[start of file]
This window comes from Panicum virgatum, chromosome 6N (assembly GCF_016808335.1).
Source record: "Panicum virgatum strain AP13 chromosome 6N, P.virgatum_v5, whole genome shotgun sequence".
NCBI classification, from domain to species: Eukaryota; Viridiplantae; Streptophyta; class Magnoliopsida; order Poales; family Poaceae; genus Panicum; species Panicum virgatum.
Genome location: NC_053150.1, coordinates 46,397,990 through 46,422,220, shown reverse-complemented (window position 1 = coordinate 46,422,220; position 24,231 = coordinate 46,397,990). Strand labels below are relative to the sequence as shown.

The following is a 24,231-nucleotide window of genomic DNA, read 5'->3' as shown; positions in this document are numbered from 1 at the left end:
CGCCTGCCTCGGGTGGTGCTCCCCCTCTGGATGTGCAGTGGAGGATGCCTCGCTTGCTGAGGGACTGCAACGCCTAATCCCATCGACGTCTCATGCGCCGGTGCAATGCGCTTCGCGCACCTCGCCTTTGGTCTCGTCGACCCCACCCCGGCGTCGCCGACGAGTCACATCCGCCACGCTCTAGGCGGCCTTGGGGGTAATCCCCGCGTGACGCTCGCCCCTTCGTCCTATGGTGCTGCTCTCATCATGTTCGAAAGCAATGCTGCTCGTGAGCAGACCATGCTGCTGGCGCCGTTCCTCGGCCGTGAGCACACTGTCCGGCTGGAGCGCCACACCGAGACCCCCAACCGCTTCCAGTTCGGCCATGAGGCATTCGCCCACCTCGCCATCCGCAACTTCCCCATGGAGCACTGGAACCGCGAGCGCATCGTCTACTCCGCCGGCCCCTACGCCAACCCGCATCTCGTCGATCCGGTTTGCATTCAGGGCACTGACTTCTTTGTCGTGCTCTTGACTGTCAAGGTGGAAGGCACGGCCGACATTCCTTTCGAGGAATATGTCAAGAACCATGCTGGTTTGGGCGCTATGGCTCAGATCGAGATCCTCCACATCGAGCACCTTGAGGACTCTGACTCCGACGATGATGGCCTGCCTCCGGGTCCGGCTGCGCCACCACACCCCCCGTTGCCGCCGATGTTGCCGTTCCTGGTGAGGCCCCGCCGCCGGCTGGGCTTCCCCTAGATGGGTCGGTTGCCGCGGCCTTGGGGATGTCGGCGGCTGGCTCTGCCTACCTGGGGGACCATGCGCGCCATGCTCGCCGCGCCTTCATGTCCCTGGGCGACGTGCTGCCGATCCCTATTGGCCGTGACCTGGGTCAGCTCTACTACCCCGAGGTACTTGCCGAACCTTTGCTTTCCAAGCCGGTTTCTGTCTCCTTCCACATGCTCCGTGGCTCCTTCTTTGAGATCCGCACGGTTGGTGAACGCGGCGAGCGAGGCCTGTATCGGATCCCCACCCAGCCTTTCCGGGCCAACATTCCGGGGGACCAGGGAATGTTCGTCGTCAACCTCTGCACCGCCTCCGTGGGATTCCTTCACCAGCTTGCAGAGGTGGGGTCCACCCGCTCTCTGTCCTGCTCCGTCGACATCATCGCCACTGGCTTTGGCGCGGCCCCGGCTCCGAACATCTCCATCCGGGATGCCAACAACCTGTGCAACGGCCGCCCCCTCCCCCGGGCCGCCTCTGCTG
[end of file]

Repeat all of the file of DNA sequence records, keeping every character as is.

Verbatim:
This window comes from Panicum virgatum, chromosome 6N (assembly GCF_016808335.1).
Source record: "Panicum virgatum strain AP13 chromosome 6N, P.virgatum_v5, whole genome shotgun sequence".
NCBI classification, from domain to species: Eukaryota; Viridiplantae; Streptophyta; class Magnoliopsida; order Poales; family Poaceae; genus Panicum; species Panicum virgatum.
Genome location: NC_053150.1, coordinates 46,397,990 through 46,422,220, shown reverse-complemented (window position 1 = coordinate 46,422,220; position 24,231 = coordinate 46,397,990). Strand labels below are relative to the sequence as shown.

The following is a 24,231-nucleotide window of genomic DNA, read 5'->3' as shown; positions in this document are numbered from 1 at the left end:
CGCCTGCCTCGGGTGGTGCTCCCCCTCTGGATGTGCAGTGGAGGATGCCTCGCTTGCTGAGGGACTGCAACGCCTAATCCCATCGACGTCTCATGCGCCGGTGCAATGCGCTTCGCGCACCTCGCCTTTGGTCTCGTCGACCCCACCCCGGCGTCGCCGACGAGTCACATCCGCCACGCTCTAGGCGGCCTTGGGGGTAATCCCCGCGTGACGCTCGCCCCTTCGTCCTATGGTGCTGCTCTCATCATGTTCGAAAGCAATGCTGCTCGTGAGCAGACCATGCTGCTGGCGCCGTTCCTCGGCCGTGAGCACACTGTCCGGCTGGAGCGCCACACCGAGACCCCCAACCGCTTCCAGTTCGGCCATGAGGCATTCGCCCACCTCGCCATCCGCAACTTCCCCATGGAGCACTGGAACCGCGAGCGCATCGTCTACTCCGCCGGCCCCTACGCCAACCCGCATCTCGTCGATCCGGTTTGCATTCAGGGCACTGACTTCTTTGTCGTGCTCTTGACTGTCAAGGTGGAAGGCACGGCCGACATTCCTTTCGAGGAATATGTCAAGAACCATGCTGGTTTGGGCGCTATGGCTCAGATCGAGATCCTCCACATCGAGCACCTTGAGGACTCTGACTCCGACGATGATGGCCTGCCTCCGGGTCCGGCTGCGCCACCACACCCCCCGTTGCCGCCGATGTTGCCGTTCCTGGTGAGGCCCCGCCGCCGGCTGGGCTTCCCCTAGATGGGTCGGTTGCCGCGGCCTTGGGGATGTCGGCGGCTGGCTCTGCCTACCTGGGGGACCATGCGCGCCATGCTCGCCGCGCCTTCATGTCCCTGGGCGACGTGCTGCCGATCCCTATTGGCCGTGACCTGGGTCAGCTCTACTACCCCGAGGTACTTGCCGAACCTTTGCTTTCCAAGCCGGTTTCTGTCTCCTTCCACATGCTCCGTGGCTCCTTCTTTGAGATCCGCACGGTTGGTGAACGCGGCGAGCGAGGCCTGTATCGGATCCCCACCCAGCCTTTCCGGGCCAACATTCCGGGGGACCAGGGAATGTTCGTCGTCAACCTCTGCACCGCCTCCGTGGGATTCCTTCACCAGCTTGCAGAGGTGGGGTCCACCCGCTCTCTGTCCTGCTCCGTCGACATCATCGCCACTGGCTTTGGCGCGGCCCCGGCTCCGAACATCTCCATCCGGGATGCCAACAACCTGTGCAACGGCCGCCCCCTCCCCCGGGCCGCCTCTGCTG